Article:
Signs Symptoms and Treatments for Gastroesophageal Reflux Disease (GERD)

Many people suffer from gastroesophageal reflux disease, or GERD. GERD is a digestive disorder affecting the lower esophageal sphincter or the muscle shaped like a ring that is between the esophagus and the stomach. GERD includes severe heartburn or acid indigestion, which both can be very uncomfortable and necessitates the need to visit a gastroenterologist in Brooklyn, NY.

What Exactly is GERD?

GERD occurs when food is swallowed and it is allowed to come back up into the esophagus instead of staying in the stomach. The lower esophageal sphincter should open to let food pass from the esophagus to the stomach and then close so that the food stays in the stomach as it should. GERD is characterized by the muscle weakening and not closing fully which can allow stomach contents including stomach acid to rise back into the esophagus and throat. Severe cases can include food returning to the mouth and vomiting.

What are the Symptoms of GERD?

The most common symptom of GERD is heartburn or acid indigestion. It usually feels like a chest pain that is burning starting behind the breastbone and moving upwards to the neck and throat. Some say it feels like the food is coming into the mouth with an acidic or bitter taste. The burning pressure and pain can last as long as 2 hours and it is often worse after eating. When this occurs, the symptoms become worse when bending over or lying down. Many people with slight cases of GERD are able to stand up or take an antacid to clear all the acid out of the esophagus, whether it is an over the counter medication or a prescription medication. At times, GERD is so severe that many people confuse it with the pain of a heart attack or heart disease. GERD does not have an increase in pain associated with exercise, but heart symptoms are aggravated by activity. If you can’t tell the difference, you should immediately seek medical help.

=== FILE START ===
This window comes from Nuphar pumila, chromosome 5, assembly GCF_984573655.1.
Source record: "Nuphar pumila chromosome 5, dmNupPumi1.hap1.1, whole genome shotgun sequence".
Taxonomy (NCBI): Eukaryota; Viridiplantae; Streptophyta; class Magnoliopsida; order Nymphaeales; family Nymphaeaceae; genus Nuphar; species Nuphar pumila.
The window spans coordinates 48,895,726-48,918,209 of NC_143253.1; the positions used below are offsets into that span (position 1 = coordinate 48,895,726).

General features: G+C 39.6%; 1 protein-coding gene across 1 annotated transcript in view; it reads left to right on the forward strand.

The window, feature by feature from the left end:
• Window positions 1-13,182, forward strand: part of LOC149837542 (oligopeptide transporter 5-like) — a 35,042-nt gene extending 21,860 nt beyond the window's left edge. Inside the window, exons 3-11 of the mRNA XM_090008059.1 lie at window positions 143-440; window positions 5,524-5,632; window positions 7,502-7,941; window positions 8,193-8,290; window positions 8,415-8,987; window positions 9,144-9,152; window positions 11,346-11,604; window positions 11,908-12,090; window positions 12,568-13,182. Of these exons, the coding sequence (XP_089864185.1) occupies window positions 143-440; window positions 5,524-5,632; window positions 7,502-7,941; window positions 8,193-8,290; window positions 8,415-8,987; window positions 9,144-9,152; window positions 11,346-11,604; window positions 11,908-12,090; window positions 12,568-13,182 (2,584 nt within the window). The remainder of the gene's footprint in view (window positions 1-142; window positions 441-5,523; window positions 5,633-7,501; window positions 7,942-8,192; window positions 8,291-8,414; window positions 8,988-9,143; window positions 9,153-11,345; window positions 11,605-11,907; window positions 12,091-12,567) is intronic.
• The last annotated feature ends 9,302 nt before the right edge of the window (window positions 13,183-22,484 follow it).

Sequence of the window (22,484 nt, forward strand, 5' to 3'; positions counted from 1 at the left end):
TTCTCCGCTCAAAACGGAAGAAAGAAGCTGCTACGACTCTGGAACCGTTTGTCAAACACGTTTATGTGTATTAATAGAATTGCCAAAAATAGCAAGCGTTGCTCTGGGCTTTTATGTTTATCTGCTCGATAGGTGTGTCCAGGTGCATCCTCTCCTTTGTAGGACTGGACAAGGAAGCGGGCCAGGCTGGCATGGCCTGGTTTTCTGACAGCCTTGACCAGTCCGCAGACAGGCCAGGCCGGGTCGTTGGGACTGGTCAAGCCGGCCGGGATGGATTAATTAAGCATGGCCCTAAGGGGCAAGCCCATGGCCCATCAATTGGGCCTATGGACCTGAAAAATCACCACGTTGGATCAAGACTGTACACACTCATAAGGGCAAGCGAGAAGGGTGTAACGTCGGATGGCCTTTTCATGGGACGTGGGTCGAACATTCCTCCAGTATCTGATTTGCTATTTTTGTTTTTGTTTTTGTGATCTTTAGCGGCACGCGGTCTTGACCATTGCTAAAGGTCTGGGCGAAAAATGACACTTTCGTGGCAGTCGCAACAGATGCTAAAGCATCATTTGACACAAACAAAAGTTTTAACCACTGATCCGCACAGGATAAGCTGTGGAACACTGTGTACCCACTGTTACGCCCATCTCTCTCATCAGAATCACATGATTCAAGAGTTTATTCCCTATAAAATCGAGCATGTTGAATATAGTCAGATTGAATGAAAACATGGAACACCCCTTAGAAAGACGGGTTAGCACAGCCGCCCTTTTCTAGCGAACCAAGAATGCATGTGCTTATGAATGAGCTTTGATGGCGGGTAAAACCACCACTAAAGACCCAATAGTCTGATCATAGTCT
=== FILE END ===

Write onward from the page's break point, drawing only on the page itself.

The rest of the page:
What Factors can Cause GERD?

GERD can be a result of dietary and lifestyle choices. Some foods and beverages including peppermint, fired or fatty foods, chocolate, coffee or alcoholic beverages can trigger reflux and heartburn. Studies show that smoking cigarettes, obesity and pregnancy can play a role in contracting GERD.

What is the Treatment for GERD From a Gastroenterologist in Brooklyn, NY?

Most GERD patients first see their primary care physician and are then referred to a specialist or gastroenterologist. Most of the time treatment starts with dietary and lifestyle changes to decrease the amount of reflux so it reduces damages caused to the esophagus lining. You will likely be on a dietary change to eliminate any food or beverages that trigger your GERD symptoms. If your esophageal lining is already damaged, you might need to eliminate citrus fruits and juices, products with tomato in them and black pepper as these items will cause distress to the damaged areas.

You may be advised to decrease the portion sizes of your meals to control the symptoms. When you eat a meal at a minimum of 2 to 3 hours before bedtime, it will lessen the symptoms because your stomach acid will decrease before you lie down. You may also need to lose some weight to find relief if you are overweight.

You will likely also receive a prescription for an acid reducer to relive the symptoms of acid reflux.

What are the Methods of Diagnosis?

A gastroenterologist can perform an endoscopy to diagnose GERD. It is performed by placing a tiny lighted tube with a tiny video camera on the end into the esophagus. This will reveal any inflammation or irritation of the lining in the esophagus. If the findings in this test are abnormal or questionable, a tiny sample of tissue may be removed for examination.

If you experience heartburn very often or acid reflux, you should make an appointment to get to the root of the problem. Taking over the counter acid reducers for over 2 weeks can cause serious side effects. Your primary physician can guide you by giving you a referral to a gastroenterologist in your area.

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